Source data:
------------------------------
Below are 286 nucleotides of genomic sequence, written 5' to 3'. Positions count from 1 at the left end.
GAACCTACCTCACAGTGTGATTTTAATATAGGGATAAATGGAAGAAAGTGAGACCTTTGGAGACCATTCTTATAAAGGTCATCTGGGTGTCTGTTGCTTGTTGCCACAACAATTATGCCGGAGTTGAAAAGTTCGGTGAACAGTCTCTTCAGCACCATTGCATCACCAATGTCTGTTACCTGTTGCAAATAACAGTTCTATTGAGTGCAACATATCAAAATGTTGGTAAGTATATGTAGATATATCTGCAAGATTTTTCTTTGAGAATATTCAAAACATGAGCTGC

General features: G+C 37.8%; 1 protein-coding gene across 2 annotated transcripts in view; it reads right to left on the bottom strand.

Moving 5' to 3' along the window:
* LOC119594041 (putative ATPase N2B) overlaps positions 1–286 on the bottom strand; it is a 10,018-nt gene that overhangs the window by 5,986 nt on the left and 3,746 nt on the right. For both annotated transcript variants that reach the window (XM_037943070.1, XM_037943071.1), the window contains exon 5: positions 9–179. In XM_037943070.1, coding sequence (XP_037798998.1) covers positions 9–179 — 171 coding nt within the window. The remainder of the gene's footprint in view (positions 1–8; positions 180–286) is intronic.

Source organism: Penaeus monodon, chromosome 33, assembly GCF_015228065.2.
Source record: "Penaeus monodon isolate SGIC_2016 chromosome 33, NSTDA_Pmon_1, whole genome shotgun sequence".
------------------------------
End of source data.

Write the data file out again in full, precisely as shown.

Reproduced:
Below are 286 nucleotides of genomic sequence, written 5' to 3'. Positions count from 1 at the left end.
GAACCTACCTCACAGTGTGATTTTAATATAGGGATAAATGGAAGAAAGTGAGACCTTTGGAGACCATTCTTATAAAGGTCATCTGGGTGTCTGTTGCTTGTTGCCACAACAATTATGCCGGAGTTGAAAAGTTCGGTGAACAGTCTCTTCAGCACCATTGCATCACCAATGTCTGTTACCTGTTGCAAATAACAGTTCTATTGAGTGCAACATATCAAAATGTTGGTAAGTATATGTAGATATATCTGCAAGATTTTTCTTTGAGAATATTCAAAACATGAGCTGC

General features: G+C 37.8%; 1 protein-coding gene across 2 annotated transcripts in view; it reads right to left on the bottom strand.

Moving 5' to 3' along the window:
* LOC119594041 (putative ATPase N2B) overlaps positions 1–286 on the bottom strand; it is a 10,018-nt gene that overhangs the window by 5,986 nt on the left and 3,746 nt on the right. For both annotated transcript variants that reach the window (XM_037943070.1, XM_037943071.1), the window contains exon 5: positions 9–179. In XM_037943070.1, coding sequence (XP_037798998.1) covers positions 9–179 — 171 coding nt within the window. The remainder of the gene's footprint in view (positions 1–8; positions 180–286) is intronic.

Source organism: Penaeus monodon, chromosome 33, assembly GCF_015228065.2.
Source record: "Penaeus monodon isolate SGIC_2016 chromosome 33, NSTDA_Pmon_1, whole genome shotgun sequence".